The scientific literature backed up what his common sense told him: people behave differently when highly stressed. "I realized there was a huge disconnect between the training we were doing and the reality of performance on the street," says Quail. "We weren't able, in training, to induce acute stress."

True fear kicks the sympathetic nervous system into high gear, causing a surge of adrenaline that tells the body to "fight, flight or freeze!" Officers need to practice performing under acute stress, says Quail. "If we don't adequately prepare them for those changes," he notes, "we're not preparing them to survive."

Quail wondered if a painful electric shock could be used to induce fear without causing injury. Pain, itself, would also make training scenarios more true to life.

At home in his workshop, Quail experimented with a cattle prod and composite plastic. The resulting device wasn't pretty, but it worked.

OK Team, Let's Play with Knives

To carry forward his electrifying concept, Quail needed a partner with business acumen. He phoned Rory Bochinski, a football buddy from his high school days. Bochinski had a commerce degree and taught entrepreneurship at their old school.

Bochinski jumped on board right away and suggested a feasibility study of the training knife. With a $6000 grant from Manitoba's Department of Industry, Economic Development and Mines to help cover their costs, they hired Phil Poetker to do the study. Poetker was so impressed with the product's potential that he happily signed on as a design consultant.

Alex McIlraith, an electronics instructor from Winnipeg's Red River Community College, helped Poetker build some working prototypes.

"I surrounded myself with a lot of smart people," says Quail. "Without them, there's no way this thing would be successful!"

Quail also enlisted the help of fellow officers and instructors to test out the new device. "For the most part, I was the guinea pig," he smiles, adding that he's been shocked so many times he's now immune to Shocknife®'s bite.

There were some kinks to work out in the early models - for example, sweat caused the electronics to short circuit - but the team persevered. The Peg's own Melet Plastics Inc. designed a soft, smooth plastic blade that would not injure the skin. IDERS Incorporated Ltd. worked with McIlraith to develop the electronics board. Together, both local companies would manufacture and assemble Shocknife®.

In November of 2005, Quail and Bochinski formally founded Shocknife® Inc. and the company placed its first order - of 500 units.

Getting Real with Shocknife®

A simple question about electronics made Quail see more potential in Shocknife® than he'd ever imagined. McIlraith had asked if it would be useful to be able to adjust the voltage on the knife. Of course it would, realized Quail.

An adjustable setting would allow instructors to "turn down the volume" for trainees starting at square one, so as not to overwhelm them. Too much stress would be counterproductive. As trainees became more skilled, instructors could crank up the voltage.

Furthermore, an adjustable Shocknife® could serve as a stress inoculation tool to help trainees gradually adapt to stressful situations, much the way someone with arachnophobia can eventually get used to spiders.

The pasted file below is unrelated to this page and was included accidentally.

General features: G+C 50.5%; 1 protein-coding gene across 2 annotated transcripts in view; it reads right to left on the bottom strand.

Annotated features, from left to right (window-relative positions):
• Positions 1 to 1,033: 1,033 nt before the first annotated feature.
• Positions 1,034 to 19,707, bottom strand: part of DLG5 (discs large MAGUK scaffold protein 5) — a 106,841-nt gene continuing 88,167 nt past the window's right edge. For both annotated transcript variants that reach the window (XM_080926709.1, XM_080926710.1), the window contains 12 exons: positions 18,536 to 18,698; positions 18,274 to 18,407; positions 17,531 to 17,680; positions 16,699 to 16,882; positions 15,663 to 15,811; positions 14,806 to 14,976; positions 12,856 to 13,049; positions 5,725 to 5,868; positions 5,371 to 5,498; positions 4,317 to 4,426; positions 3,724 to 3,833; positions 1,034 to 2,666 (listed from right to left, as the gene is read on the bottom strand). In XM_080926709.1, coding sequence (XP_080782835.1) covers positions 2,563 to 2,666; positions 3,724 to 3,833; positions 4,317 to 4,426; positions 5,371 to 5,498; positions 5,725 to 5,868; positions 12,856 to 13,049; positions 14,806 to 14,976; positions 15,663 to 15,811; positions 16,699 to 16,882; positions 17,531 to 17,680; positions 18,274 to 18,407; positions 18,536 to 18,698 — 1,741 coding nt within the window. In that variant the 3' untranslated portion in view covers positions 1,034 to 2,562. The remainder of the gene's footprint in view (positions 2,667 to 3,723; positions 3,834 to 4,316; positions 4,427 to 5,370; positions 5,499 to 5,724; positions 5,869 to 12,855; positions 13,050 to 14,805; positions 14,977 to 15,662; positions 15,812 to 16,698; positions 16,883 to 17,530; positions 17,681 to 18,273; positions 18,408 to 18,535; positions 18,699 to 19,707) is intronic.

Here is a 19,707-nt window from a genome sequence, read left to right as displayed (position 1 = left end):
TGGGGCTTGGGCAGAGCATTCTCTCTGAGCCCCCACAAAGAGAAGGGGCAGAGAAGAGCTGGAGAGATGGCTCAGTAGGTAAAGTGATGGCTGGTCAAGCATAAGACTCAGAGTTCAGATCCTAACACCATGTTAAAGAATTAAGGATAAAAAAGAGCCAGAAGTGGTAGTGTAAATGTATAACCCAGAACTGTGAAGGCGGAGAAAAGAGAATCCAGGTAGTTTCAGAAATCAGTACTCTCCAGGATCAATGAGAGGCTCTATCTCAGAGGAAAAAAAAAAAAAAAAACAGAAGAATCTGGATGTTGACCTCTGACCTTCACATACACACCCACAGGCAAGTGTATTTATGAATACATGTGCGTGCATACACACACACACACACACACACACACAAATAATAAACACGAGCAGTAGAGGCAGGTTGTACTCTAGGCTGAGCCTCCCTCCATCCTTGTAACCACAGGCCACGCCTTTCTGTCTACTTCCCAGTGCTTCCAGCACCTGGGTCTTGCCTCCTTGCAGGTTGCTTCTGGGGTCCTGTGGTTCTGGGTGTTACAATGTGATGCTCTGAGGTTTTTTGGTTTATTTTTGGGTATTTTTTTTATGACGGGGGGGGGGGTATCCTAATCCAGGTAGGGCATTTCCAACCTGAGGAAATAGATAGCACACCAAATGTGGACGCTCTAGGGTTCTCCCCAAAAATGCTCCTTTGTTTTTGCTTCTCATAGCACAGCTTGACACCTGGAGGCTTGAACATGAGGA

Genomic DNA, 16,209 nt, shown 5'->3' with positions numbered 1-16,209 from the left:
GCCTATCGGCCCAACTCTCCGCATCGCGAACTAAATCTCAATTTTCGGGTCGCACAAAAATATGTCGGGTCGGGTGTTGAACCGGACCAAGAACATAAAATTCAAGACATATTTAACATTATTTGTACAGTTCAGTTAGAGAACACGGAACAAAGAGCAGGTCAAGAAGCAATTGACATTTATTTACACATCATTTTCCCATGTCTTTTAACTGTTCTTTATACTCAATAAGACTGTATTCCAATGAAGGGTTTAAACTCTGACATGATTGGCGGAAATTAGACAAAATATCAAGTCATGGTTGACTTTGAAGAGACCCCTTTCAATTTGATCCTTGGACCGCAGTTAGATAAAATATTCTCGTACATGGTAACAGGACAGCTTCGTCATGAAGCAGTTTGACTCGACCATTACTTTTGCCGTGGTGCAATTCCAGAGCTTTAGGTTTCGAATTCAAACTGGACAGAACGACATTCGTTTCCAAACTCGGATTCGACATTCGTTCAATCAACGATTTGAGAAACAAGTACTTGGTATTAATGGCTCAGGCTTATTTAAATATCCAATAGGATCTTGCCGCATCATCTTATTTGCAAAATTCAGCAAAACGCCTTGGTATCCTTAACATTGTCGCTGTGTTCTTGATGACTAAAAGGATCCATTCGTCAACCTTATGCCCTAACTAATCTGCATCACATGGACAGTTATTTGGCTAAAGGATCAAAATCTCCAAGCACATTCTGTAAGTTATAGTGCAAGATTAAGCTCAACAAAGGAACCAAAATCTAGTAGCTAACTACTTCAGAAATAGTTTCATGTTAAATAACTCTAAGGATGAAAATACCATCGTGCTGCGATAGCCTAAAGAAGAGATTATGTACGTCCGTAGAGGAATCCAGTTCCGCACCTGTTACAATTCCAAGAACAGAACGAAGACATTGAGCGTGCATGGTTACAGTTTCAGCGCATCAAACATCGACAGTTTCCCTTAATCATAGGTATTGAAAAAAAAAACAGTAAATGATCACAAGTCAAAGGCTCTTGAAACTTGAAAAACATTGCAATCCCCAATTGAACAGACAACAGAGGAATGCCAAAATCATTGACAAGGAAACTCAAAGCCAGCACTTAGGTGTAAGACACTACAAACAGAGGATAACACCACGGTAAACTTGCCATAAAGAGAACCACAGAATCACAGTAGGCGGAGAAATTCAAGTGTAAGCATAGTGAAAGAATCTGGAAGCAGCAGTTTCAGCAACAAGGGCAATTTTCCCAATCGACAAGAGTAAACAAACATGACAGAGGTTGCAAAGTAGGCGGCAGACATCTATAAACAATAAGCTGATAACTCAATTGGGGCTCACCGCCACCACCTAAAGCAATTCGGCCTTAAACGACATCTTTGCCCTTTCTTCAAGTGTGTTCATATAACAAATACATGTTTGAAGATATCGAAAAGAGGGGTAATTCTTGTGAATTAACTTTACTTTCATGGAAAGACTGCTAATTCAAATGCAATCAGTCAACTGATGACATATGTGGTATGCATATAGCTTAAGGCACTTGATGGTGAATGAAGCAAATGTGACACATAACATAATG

By January 2008 the company had two new Shocknife® models on the market - the StressBlade™, an entry level training tool, and SK-2, an adjustable Shocknife® with four settings. On "low", the shock feels like a paper cut; on "extreme", like a cut to the bone.

Both models run on a standard 9-volt battery. At most, they deliver 7500 volts and less than a milliamp of current. (In contrast, a taser, which is designed to incapacitate, delivers about 50,000 volts.)

To fool the brain into believing the body has been cut, Shocknife® delivers the electric impulse to a narrow band of pain receptors in the skin. It is very realistic, affirms Brad Gillespie, a Canadian Armed Forces Navy Diver. Says Gillespie, "I have survived two knife attacks and can tell you that the Shocknife® felt exactly like the real cuts I experienced but without the injuries."

Even so, just the fear of pain makes Shocknife® an effective training tool. Says Quail, "anticipation of how bad that pain will be will always be worse than the actual pain."

A New Standard in Defence Training

A worldwide shift to more effective, more realistic training for law enforcement personnel is helping to make Shocknife® the new standard for edge-weapon self-defence training.

John Harris, an Inspector with the Atlantic Police Academy in PEI, says that the correctional officer Cadets he trains react very differently to Shocknife® than to a fake plastic knife. Cadets do not feel threatened by a plastic replica knife, he says, and will usually try to grab it or disarm the offender. Adds Harris, "what the Shocknife® did was add an excellent element of reality to the scenario, and it sure made them think of those other options."

To ensure that trainers use Shocknife® safely and effectively, Quail has created an Online Safety Monitor Certification Course. He has also developed an in person edged-weapon defence course for instructors, which he and a team of Shocknife®/Setcan™ representatives deliver at centres across Canada and the United States. Quail offers this and other defence tactics courses through his and Bochinski's other company, Setcan™ Corporation, launched in 2006.

Made in Canada

It was thanks to a grant from Manitoba's Technology Assistance Program and a $30,000 grant from the province's Technology Commercialization Program that Shocknife® Inc. had sufficient resources to introduce its revolutionary product to the world.

Today, the company is working on prototypes for a special vest to be used in firearms training.

Both Quail and Bochinski are committed to keeping the "made in Canada" stamp on Shocknife®. "We believe in Canada," says Quail, "and we believe in our culture, and the work ethic, and the competency of the people here. And, we're proud."

Nevertheless, Quail finds being on the end of a Manning Innovation Award "beyond humbling."

Ultimately, says Quail, it's about saving lives - the lives of officers and the distressed people who need their help.

The Ernest C. Manning Awards Foundation


This year the Foundation will award $165,000 in prize money. Four awards, totalling $145,000, will go to leading Canadian innovators. Another $20,000 will go to Young Canadians chosen at the 2009 Canada-Wide Science Fair. The Foundation was established in 1980 in the name of prominent Alberta statesman, Ernest C. Manning, to promote and support Canadian innovators. Since 1982, the Foundation has presented over $4 million in prize money through its annual awards program (www.manningawards.ca).